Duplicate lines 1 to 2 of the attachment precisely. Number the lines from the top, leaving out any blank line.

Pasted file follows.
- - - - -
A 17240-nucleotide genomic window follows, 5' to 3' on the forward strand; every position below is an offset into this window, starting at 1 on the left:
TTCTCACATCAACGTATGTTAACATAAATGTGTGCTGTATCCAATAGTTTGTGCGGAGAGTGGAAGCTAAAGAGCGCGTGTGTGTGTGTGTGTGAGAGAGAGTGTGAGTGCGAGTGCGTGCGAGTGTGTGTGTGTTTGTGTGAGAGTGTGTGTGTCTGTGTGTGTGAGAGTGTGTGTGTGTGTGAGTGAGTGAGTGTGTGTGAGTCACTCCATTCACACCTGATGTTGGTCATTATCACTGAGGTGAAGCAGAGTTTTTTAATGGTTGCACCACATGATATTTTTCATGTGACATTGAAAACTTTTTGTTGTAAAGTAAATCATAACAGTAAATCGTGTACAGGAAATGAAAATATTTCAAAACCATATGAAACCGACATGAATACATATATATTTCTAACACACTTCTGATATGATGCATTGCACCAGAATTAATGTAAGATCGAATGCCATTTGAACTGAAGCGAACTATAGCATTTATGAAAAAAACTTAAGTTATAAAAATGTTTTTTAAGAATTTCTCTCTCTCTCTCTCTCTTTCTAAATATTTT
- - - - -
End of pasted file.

A 17240-nucleotide genomic window follows, 5' to 3' on the forward strand; every position below is an offset into this window, starting at 1 on the left:
TTCTCACATCAACGTATGTTAACATAAATGTGTGCTGTATCCAATAGTTTGTGCGGAGAGTGGAAGCTAAAGAGCGCGTGTGTGTGTGTGTGTGAGAGAGAGTGTGAGTGCGAGTGCGTGCGAGTGTGTGTGTGTTTGTGTGAGAGTGTGTGTGTCTGTGTGTGTGAGAGTGTGTGTGTGTGTGAGTGAGTGAGTGTGTGTGAGTCACTCCATTCACACCTGATGTTGGTCATTATCACTGAGGTGAAGCAGAGTTTTTTAATGGTTGCACCACATGATATTTTTCATGTGACATTGAAAACTTTTTGTTGTAAAGTAAATCATAACAGTAAATCGTGTACAGGAAATGAAAATATTTCAAAACCATATGAAACCGACATGAATACATATATATTTCTAACACACTTCTGATATGATGCATTGCACCAGAATTAATGTAAGATCGAATGCCATTTGAACTGAAGCGAACTATAGCATTTATGAAAAAAACTTAAGTTATAAAAATGTTTTTTAAGAATTTCTCTCTCTCTCTCTCTCTTTCTAAATATTTT